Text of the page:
I wandered all around the house for my dad, I knew that he would give me a hug and would dry my tears. Dad had always been like that. Cheering me up, stopping mum from going too far... I couldn't find dad anywhere so I walked back upstairs. I paused to pick up my doll outside of their bedroom when I saw red. Curious I walked inside to find my dad hanging from a rope, his wrists slashed and his green eyes - the same as mine - staring blindly at me. I screamed until mum came home and found us.

"Truth be told," Mum's voice brought me back, "I'm afraid that you may be wasting your time looking for her, it isn't unusual for her to go missing. She will come back soon or she will turn up in hospital after another failed attempt." Cheers mum. I'm not coming back.

I knew that my depression had nothing to do with this, not this time. I remember wearing the clothes that I am wearing now – a cream high neck jumper, black jeans, tanned hiking boots and my tanned coat. I remember that I had left in the middle of the night because I had wanted to follow up something that I had found but I can't remember what that something was or where I was going.

"Tell me, how many times did you hit Courtney, Ms Rudnick?" I stared at him. So did mum.

"How dare-" Stevenson cut her off.

"I dare. Your daughter has more foundation than any other make-up and I assure you that she had a very lovely complexion. You are an alcoholic as I can tell by the bottles outside, the stench and the shaking in your hands. I think that Courtney could deal just fine with her father's death if you would have only let her. Now, if you don't mind, I am going to look a little longer before taking what I need." He turned his back on her.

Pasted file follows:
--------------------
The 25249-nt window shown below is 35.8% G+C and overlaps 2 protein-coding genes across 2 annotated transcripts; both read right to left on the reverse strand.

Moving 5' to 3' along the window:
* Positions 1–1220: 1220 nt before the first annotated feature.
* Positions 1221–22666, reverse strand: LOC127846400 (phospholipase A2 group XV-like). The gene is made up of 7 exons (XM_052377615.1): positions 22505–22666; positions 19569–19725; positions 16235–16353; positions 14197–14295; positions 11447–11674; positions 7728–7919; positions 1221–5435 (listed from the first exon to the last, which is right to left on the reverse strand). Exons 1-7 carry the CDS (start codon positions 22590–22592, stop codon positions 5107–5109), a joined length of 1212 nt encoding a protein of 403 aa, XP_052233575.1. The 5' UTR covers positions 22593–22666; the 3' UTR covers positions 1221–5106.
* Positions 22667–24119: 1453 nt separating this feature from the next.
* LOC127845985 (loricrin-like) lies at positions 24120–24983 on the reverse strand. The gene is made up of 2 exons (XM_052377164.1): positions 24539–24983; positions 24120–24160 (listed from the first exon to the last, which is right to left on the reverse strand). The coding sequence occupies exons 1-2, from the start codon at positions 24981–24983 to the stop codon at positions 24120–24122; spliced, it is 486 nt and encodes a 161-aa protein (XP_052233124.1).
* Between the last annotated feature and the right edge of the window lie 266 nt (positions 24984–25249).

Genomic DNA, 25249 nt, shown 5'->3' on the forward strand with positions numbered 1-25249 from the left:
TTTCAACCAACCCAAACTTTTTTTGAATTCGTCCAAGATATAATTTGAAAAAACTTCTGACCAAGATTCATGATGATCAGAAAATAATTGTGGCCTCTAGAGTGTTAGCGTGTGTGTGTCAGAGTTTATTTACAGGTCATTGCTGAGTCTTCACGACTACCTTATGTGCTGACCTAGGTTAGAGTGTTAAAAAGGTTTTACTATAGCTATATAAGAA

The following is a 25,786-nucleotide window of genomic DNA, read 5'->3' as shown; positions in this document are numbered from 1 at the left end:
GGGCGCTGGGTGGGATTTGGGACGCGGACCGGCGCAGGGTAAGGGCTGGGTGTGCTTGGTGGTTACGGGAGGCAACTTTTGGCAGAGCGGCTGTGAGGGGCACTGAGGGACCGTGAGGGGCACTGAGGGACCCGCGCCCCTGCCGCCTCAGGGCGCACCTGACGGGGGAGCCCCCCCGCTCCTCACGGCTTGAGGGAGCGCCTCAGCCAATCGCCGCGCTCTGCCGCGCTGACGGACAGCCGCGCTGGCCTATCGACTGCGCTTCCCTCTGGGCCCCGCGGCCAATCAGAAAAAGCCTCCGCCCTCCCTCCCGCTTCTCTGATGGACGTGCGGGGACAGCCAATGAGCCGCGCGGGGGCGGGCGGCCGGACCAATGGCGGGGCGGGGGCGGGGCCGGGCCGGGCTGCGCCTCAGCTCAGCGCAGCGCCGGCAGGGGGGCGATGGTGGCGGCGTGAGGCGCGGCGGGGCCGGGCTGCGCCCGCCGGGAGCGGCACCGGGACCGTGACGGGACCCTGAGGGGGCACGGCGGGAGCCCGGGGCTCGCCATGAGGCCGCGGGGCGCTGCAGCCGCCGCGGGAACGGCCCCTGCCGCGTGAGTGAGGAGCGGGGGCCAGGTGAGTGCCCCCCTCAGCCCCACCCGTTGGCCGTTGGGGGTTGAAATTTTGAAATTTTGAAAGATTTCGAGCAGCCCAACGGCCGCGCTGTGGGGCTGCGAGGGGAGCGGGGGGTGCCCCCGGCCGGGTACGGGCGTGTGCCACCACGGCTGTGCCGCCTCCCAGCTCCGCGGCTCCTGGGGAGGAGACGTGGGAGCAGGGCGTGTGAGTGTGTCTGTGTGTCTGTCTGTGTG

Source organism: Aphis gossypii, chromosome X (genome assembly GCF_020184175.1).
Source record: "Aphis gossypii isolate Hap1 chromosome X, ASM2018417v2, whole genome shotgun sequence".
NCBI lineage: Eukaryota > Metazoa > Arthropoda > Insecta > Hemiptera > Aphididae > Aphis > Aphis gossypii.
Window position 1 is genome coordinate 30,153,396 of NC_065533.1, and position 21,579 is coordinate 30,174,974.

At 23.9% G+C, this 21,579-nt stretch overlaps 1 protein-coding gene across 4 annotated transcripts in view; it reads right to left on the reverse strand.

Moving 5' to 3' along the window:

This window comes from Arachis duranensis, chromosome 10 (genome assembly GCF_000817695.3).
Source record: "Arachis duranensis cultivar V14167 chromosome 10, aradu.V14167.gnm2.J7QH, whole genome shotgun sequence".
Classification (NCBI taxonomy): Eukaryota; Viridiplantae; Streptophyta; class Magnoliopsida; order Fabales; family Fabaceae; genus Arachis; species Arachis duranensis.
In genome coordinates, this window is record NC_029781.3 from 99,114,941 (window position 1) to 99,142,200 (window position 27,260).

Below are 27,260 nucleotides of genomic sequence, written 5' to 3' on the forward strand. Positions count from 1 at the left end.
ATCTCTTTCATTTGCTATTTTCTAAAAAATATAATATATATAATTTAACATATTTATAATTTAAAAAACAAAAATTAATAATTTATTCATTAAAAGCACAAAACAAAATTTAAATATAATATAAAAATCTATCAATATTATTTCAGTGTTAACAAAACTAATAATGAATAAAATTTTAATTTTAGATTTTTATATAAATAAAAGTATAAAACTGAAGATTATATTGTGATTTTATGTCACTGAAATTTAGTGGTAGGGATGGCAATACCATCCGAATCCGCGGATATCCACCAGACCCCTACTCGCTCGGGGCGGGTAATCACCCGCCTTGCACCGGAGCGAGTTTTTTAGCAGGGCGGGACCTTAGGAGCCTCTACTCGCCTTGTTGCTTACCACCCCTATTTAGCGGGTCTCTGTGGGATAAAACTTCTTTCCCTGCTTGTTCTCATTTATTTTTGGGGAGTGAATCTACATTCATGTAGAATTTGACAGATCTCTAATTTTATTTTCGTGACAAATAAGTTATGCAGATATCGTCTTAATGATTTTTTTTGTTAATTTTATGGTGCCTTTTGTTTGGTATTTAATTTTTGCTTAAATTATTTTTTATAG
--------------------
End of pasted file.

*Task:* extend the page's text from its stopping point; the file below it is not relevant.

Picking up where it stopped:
My mother looked murderous as she made her way towards the ladder before Stevenson stopped her.

"Oh and Ms Rudnick, if your daughter is actually alive then be rest assured, I will make sure that you never see her again." He went back to my desk as my mother left - her pride too high to let her answer back.

He walked around my room once, touching random things here and there before getting on his hands and knees. His tapped his knuckles lightly on the wood paneling floor. Suddenly his knock changed. Sounded more hollow. Right above my secret place. I fell to my knees beside him and he shivered. Like he knew I was right here.

He lifted the wood paneling to reveal the small hole in the floor containing a small grey box. He lifted it out and I sighed in relief. I had remembered to lock it. At least one secret was safe.

Stevenson frowned lightly as he pulled the lock softly and I smiled. He wouldn't get in there – the key is under my mattress. Not the best place but he wouldn't look there. Hopefully.

He palmed the tiny lock for a moment before simply twisting it off and I gasped. Turns out he may have some muscle on him after all. He dropped the tiny lock onto my desk before sitting on my messy bed. I blushed. It was bad enough that a man was in my room, this was getting a bit much. I may be dead but I could still get embarrassed.

He opened the small box and his frown softened. I looked away. I never wanted him to know that. I never wanted anyone to know that. He closed the box before tucking it under his arm, grabbing a bunch of the photos and going to his rusty second-hand car outside.

Back at his tiny office he cleared one of his walls and copied my work. Then from there he added his own notes and more professional findings to the clues. Together we leaned against his scabby desk and admired our work. For the first time since being murdered I wasn't confused, I wasn't scared and I wasn't worried. For some reason I just knew that Stevenson would find out who killed me. All I had to do was figure out how this ghosting worked.